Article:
• Russia needs to answer for Rodnina’s honor at Sochi – Another piece about Russiabut one Bf_-emJCYAA9S9ethatexposes a detail,albeit not a small one, about the torch bearer from Russia.  While we can fault Russia (once again), I think we also must look at how the American media has failed to bring this story to light during the Olympics. 
  • Man Responsible for Olympic Ring Mishap Found Dead – Yes, this is a satire. Yes, this would be an incredibly sad story and it’s certainly not “funny” to poke fun at a country that is certainly not ahead of the curve when it comes to human rights. All that aside, my gullibleness came to light Saturday when I not only believed this, I also told my UberX driver and a couple of friends that this happened. One of my lowest moments in recent times but that’s okay. Give it a read and realize why we love sites like The Onion and the like.
  • Paying it Forward: Matchers, Givers, Takers –  “It’s perverse, but the more you fear missing out, the more you actually miss out. Then you are peripherally participating in a bunch of things and have no meaningful engagement in anything.”
  • Study: Shy Kids Know the Answer—They Just Won’t Say It Out Loud – Why we shouldn’t dismiss the quiet and reserved kids, because they probably do know the answer. After reading much of Quiet: The Power of Introverts by Susan Cain during my senior year, I began to fully embrace my ambivertedness, including both the moments when I am incredibly quiet and introverted and also rather outgoing and extroverted. Most friends from high school would fully classify me as an introvert as I was rather quiet and went along with the masses. College turned that on its head and I was often in situations where I was the loudest one in a room full of extroverts.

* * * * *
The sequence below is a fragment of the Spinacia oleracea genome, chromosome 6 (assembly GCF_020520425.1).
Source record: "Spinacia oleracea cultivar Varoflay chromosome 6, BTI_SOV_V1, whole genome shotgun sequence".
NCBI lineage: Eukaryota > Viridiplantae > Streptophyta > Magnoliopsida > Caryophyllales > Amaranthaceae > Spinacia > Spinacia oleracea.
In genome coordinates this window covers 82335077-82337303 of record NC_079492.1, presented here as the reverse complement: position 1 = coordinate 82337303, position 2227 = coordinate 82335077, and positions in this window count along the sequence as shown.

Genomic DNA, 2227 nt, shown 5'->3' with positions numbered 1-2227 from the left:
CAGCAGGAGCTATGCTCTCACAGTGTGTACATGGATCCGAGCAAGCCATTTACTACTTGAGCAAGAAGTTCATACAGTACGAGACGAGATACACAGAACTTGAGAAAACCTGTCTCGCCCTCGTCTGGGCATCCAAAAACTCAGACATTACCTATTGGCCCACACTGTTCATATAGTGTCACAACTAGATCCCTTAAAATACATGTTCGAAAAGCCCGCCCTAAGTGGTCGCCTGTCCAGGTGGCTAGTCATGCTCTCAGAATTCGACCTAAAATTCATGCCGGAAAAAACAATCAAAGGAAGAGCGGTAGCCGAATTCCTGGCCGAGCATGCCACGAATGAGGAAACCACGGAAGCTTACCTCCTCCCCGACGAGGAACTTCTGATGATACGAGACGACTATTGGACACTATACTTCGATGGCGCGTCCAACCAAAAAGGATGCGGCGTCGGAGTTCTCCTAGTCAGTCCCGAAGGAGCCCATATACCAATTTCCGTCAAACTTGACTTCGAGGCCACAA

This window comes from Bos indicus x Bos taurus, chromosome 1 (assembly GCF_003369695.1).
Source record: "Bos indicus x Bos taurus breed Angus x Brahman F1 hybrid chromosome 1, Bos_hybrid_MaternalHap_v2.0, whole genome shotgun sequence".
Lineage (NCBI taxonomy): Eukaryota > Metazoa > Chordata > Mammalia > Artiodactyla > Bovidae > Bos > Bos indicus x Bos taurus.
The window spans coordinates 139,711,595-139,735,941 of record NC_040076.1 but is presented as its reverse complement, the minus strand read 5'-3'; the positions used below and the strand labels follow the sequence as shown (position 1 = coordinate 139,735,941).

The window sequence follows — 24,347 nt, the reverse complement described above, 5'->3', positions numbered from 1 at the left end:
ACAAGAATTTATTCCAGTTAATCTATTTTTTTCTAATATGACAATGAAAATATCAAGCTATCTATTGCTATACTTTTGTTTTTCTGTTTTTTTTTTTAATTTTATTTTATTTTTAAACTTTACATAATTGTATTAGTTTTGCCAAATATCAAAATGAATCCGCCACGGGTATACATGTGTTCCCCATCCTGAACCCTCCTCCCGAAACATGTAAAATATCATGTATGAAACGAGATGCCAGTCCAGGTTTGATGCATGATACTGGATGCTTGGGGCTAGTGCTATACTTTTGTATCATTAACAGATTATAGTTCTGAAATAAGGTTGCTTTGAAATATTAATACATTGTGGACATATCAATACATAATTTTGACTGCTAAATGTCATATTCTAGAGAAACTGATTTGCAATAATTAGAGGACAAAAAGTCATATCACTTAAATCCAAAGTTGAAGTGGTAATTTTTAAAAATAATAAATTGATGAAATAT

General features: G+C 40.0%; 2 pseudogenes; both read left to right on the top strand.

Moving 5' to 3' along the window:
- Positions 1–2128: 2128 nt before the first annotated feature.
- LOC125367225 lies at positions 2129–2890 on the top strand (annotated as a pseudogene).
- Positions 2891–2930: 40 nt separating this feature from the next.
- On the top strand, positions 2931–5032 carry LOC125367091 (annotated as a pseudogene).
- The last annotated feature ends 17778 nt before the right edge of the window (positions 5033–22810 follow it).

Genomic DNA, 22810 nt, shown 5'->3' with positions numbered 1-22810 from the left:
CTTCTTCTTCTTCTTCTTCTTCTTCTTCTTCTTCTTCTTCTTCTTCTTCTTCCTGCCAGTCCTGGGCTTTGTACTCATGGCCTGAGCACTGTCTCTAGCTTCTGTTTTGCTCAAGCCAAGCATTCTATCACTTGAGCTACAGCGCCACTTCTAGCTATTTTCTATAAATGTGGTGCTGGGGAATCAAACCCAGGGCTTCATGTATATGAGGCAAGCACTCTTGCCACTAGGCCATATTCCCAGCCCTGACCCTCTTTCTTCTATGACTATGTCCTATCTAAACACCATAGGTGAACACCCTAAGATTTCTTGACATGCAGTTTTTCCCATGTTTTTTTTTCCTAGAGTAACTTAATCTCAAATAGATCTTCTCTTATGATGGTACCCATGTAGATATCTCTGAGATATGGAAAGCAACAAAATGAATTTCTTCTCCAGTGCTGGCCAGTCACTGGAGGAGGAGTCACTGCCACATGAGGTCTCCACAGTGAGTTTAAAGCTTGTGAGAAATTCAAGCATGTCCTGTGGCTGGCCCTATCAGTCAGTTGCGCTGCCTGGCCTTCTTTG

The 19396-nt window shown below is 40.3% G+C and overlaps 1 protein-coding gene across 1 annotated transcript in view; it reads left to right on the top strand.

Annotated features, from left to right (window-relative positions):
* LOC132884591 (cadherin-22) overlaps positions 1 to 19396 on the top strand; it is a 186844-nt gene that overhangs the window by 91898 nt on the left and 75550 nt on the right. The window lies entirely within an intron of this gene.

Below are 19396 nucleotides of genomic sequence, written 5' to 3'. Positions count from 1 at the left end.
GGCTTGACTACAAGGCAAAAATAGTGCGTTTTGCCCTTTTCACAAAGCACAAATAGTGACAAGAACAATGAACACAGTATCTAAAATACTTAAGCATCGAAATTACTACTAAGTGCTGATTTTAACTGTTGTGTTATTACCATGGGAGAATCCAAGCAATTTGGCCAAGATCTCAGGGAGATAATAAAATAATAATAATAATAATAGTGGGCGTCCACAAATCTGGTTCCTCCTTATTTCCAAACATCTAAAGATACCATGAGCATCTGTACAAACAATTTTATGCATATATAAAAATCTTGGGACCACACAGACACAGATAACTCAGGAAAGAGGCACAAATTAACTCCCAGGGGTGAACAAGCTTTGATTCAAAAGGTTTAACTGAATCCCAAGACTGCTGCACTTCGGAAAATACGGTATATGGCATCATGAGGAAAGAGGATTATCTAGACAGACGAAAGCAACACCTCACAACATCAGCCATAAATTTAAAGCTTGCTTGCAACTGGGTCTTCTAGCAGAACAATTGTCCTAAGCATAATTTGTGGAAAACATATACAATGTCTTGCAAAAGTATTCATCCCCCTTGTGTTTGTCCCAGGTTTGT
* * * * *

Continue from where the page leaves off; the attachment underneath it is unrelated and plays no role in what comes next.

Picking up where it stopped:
I remember TAing for a class when the professor told me the story of a girl who never said anything in class but would always come up to him after class and engage in very deep conversation about the economics subject matter. He’d call on her in class every now and them but would immediately realized that she was incredibly uncomfortable with the spotlight on her. We value “participation” in  college where students would make sure that they spoke once more than the person to their left. But in doing so, we then put a value on quantity instead of quality and put the power in the hands of the talkative. How do we reverse this so that the introverted and shy can be on an equal playing field as the gregarious and outgoing?